“Foster telegraphs that Longstreet is still advancing toward Knoxville. I have directed him to get his cavalry to Longstreet’s rear, or give battle if necessary. I will send Thomas with additional troops to insure Longstreet’s being driven from the state.”

Andrew Johnson, Tennessee’s military governor, joined with Grant in urging a command change at Knoxville. However, Johnson did not have Thomas in mind. He wrote President Abraham Lincoln on the 24th, “I hope that it will be consistent with the public interest for General (Ambrose E.) Burnside to be sent back to East Tennessee. He is the man; the people want him; he will inspire more confidence than any other man at this time.” But Burnside had left the Army of the Ohio to oversee soldier recruitment in his native New England.

Gen S.D. Sturgis | Image Credit:

While the opposing infantries settled into tenuous winter quarters in eastern Tennessee, the opposing cavalries continued their foraging and scouting operations. Both Federals and Confederates operated around the French Broad River, skirmishing from time to time as the Federals held the south bank and the Confederates held the north. Brigadier General Samuel D. Sturgis, commanding the Federal cavalry, lamented that stripping the countryside of foodstuffs forced civilians to starve:

“I do not know that it can be avoided, but I may say that it is a pity that circumstances should compel us to entirely exhaust the country of these loyal people. If we remain here long they must suffer, and it will be impossible for them to raise anything next year. The necessity for pressing supplies leads immediately to plundering that soldiers find no difficulty in taking the step from the one to the other, and in spite of all I can do to the contrary. It is distressing to witness the sufferings of these people at the hands of the friends for whom they have been so long and so anxiously looking. You cannot help it; neither can I, and I only refer to it because my heart is full of it.”

Both sides had to venture farther and farther from their bases to find food, and soon Longstreet’s Confederates were out near Newport, some 15 miles east of their base. Moxley Sorrell, Longstreet’s aide-de-camp, advised, “As the enemy has now a large force on the south side of the French Broad, it will be necessary for your operations and movements to be conducted with great caution.”

Grant’s orders to drive Longstreet out of the region filtered down to Sturgis, commanding the Federal cavalry, who was to push the Confederates out of their winter quarters at Morristown and Russellville. Foster informed Grant that Sturgis was preparing to move, “but thus far he has found it impossible to execute it from the opposition met with and the worn-down condition of the horses. I do not think it practicable at this time to advance in force and attack Longstreet at Morristown.”

Foster then referred to his own condition, which was made worse by the terrible weather: “The sooner I obtain relief by an operation, the sooner I can return to active duty. Cannot I leave now for this purpose?” Grant briefly considered taking command himself as he began searching for a suitable replacement.

Foster did not want to fight Longstreet, but a fight was coming regardless. Sturgis left his base at Sevierville on the 26th, heading north and east toward Dandridge. As the Federals approached, Longstreet dispatched his cavalry under Major General William T. Martin to cross the French Broad and attack Sturgis’s rear. The Confederates rode to the Fair Gardens area, about 10 miles east of Sevierville.

As skirmishing began, Sturgis initially reported that the Confederates were “making no very determined assault.” However, Martin’s troopers eventually drove one of Sturgis’s regiments to the fork in the Sevierville road leading to either Fair Gardens or Newport.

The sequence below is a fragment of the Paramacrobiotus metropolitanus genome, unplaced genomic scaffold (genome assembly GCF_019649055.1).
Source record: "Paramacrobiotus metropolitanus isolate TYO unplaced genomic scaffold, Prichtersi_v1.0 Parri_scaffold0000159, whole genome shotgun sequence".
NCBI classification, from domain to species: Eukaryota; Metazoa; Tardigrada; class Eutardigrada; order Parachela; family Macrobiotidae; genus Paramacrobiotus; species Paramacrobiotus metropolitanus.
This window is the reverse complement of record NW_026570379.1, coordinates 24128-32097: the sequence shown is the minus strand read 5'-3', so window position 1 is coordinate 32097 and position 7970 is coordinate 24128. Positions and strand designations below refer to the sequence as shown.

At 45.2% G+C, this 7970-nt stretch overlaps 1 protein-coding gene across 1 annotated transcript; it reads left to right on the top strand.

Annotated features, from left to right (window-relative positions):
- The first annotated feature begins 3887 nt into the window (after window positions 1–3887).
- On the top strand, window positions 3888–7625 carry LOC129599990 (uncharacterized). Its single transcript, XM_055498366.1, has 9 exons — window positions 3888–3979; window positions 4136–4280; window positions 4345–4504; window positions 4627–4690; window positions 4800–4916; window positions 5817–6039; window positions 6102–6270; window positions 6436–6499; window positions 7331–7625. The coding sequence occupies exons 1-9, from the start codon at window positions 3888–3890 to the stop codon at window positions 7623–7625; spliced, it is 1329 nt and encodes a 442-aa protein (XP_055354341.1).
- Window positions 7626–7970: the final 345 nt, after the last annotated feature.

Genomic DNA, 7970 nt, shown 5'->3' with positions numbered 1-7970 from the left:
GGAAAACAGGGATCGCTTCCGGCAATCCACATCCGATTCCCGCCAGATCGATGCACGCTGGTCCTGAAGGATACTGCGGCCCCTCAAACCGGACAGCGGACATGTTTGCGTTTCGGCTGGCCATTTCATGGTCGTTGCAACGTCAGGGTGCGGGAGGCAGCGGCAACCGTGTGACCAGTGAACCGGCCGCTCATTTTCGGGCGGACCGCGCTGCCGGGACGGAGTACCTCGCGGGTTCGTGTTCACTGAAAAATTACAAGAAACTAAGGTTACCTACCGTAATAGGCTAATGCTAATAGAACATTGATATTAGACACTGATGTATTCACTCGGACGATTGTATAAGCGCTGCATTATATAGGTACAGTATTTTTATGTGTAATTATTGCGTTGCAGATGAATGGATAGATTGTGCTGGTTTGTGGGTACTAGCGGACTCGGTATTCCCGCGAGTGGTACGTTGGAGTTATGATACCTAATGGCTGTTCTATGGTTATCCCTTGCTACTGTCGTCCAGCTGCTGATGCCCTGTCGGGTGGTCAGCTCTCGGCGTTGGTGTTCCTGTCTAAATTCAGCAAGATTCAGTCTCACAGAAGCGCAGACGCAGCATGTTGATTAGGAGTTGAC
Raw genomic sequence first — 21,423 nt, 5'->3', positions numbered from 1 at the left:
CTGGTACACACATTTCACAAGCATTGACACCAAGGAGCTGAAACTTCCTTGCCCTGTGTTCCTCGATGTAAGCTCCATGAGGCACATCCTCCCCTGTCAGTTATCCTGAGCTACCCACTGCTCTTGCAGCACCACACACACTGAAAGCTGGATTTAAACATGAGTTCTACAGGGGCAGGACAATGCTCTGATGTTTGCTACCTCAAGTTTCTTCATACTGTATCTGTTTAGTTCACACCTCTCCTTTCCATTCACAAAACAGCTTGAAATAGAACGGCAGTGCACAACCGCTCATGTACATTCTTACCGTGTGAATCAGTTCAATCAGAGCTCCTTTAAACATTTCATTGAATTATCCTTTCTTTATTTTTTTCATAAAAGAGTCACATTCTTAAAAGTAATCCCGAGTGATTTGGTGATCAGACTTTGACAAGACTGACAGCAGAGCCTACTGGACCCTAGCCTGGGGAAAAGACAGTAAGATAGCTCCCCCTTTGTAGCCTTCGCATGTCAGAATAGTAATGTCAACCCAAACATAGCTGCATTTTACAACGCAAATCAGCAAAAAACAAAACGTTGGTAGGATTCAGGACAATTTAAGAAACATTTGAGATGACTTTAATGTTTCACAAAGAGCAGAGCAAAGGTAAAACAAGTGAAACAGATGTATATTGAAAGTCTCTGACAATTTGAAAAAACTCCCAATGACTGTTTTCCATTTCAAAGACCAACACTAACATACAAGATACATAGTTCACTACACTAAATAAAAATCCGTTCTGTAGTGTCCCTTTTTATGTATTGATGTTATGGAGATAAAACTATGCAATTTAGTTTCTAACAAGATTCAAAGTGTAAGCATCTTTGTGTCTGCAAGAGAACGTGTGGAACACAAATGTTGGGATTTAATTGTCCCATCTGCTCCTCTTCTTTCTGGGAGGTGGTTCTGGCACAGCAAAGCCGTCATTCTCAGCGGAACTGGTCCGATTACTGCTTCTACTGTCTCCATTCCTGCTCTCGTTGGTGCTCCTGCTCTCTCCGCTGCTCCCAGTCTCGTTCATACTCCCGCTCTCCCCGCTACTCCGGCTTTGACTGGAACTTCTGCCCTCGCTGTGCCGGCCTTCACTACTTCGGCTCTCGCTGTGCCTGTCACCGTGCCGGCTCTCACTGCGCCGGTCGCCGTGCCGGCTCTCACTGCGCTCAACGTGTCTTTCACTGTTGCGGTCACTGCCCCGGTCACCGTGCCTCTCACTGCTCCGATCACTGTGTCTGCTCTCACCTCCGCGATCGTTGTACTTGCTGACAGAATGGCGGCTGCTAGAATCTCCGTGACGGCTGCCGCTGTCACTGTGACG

A Confederate detachment attacked Federals under Colonel Frank Wolford northeast of Sevierville and pushed them toward the town as the day ended. Sturgis reported from Sevierville, “Many of his (Wolford’s) men came into this place and report that the enemy had infantry.” Sturgis began concentrating his cavalry while calling for infantry support. He wrote Foster, “The enemy is evidently very strong and exultant over their last few days’ operations. We will do the best we can, but I do not feel like promising much.”

By the next day, the Confederates had concentrated on the Newport road, with their line running from near the Dickey House southeast to McNutt’s Bridge on the Big East Fork of the Little Pigeon River. On the Federal side, Sturgis was now reinforced by three infantry regiments. Sturgis decided to act first and sent his Federals against Martin’s troopers.

Supported by artillery, the Federals pushed the Confederates back a mile before crossing the East Fork under cover of their guns. The two sides charged and countercharged, with neither giving ground as the Confederates made a stand near McNutt’s Bridge. Colonel Oscar La Grange’s Federal brigade charged a Confederate battery, and a group of soldiers rallied around their flag. According to La Grange, the guns were captured, “the drivers sabered, and the teams stopped in a deep cut within a quarter of a mile.”

Martin finally fell back to Fair Gardens. The Federals sustained 60 to 70 casualties, while the Confederates lost 312 (200 killed or wounded and 112 captured), along with two guns. Sturgis had defeated Longstreet’s cavalry using just one of his three cavalry divisions. Sturgis claimed, “In the whole day’s fighting their loss must be very large.” Longstreet confirmed this:

“General Martin had a severe cavalry fight on the 27th. He was driven back four miles, with a loss of 200 killed, wounded, and missing, and 2 pieces of artillery. The enemy’s cavalry has been greatly increased by the cavalry from Chattanooga. Most of the cavalry force from that place is now here… We can do but little while this superior cavalry force is here to operate on our flank and rear. Do send me a chief of cavalry.”

Sturgis declared, “We will pursue them until we drive them out of the country, or are driven out ourselves.”


References; Fredriksen, John C., Civil War Almanac (New York: Checkmark Books, 2007), p. 391-92; Stanchak, John E., Historical Times Illustrated Encyclopedia of the Civil War (New York: Harper & Row, 1986, Patricia L. Faust ed.), p. 252-53